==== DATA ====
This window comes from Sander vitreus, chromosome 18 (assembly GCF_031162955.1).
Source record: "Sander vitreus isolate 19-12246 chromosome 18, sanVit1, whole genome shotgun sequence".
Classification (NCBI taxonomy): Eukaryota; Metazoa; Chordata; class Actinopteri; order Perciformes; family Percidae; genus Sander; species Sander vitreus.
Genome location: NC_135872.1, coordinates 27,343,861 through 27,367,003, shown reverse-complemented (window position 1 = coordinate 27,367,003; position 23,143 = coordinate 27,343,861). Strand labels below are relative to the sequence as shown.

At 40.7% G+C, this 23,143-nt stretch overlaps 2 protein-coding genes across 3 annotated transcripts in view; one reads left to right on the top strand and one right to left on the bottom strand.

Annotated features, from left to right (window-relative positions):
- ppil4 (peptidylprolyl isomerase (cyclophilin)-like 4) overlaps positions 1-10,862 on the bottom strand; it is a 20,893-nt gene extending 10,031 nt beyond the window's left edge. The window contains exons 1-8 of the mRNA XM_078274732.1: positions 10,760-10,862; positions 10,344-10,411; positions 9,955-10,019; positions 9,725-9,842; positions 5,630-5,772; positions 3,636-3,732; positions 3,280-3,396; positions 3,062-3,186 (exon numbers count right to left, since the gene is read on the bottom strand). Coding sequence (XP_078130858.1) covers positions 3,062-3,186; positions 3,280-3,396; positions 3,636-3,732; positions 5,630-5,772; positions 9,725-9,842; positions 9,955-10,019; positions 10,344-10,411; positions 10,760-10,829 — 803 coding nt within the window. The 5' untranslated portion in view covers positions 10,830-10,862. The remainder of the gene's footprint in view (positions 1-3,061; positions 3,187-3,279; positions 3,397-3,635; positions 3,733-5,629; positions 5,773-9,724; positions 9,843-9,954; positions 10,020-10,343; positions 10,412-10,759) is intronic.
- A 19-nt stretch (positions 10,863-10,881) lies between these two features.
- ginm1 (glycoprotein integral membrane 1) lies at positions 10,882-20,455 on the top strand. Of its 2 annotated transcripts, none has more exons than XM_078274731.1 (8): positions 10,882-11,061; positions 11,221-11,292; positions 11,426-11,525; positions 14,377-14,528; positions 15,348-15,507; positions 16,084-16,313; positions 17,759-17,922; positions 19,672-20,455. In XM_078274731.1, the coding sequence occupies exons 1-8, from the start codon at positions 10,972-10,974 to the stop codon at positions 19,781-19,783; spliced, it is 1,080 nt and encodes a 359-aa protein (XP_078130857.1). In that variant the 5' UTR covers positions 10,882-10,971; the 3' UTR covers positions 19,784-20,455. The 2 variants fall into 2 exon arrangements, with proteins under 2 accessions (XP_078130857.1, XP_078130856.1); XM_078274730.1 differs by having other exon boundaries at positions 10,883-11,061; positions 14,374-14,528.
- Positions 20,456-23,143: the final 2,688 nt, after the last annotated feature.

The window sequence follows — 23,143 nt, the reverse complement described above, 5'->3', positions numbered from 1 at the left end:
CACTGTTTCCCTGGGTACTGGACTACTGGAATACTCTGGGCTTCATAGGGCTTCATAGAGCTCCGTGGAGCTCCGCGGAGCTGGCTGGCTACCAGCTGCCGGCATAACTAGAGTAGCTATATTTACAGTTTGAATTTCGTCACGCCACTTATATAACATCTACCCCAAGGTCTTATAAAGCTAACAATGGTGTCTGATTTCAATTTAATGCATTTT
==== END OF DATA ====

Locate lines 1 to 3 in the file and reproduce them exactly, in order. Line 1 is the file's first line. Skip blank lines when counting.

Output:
This window comes from Sander vitreus, chromosome 18 (assembly GCF_031162955.1).
Source record: "Sander vitreus isolate 19-12246 chromosome 18, sanVit1, whole genome shotgun sequence".
Classification (NCBI taxonomy): Eukaryota; Metazoa; Chordata; class Actinopteri; order Perciformes; family Percidae; genus Sander; species Sander vitreus.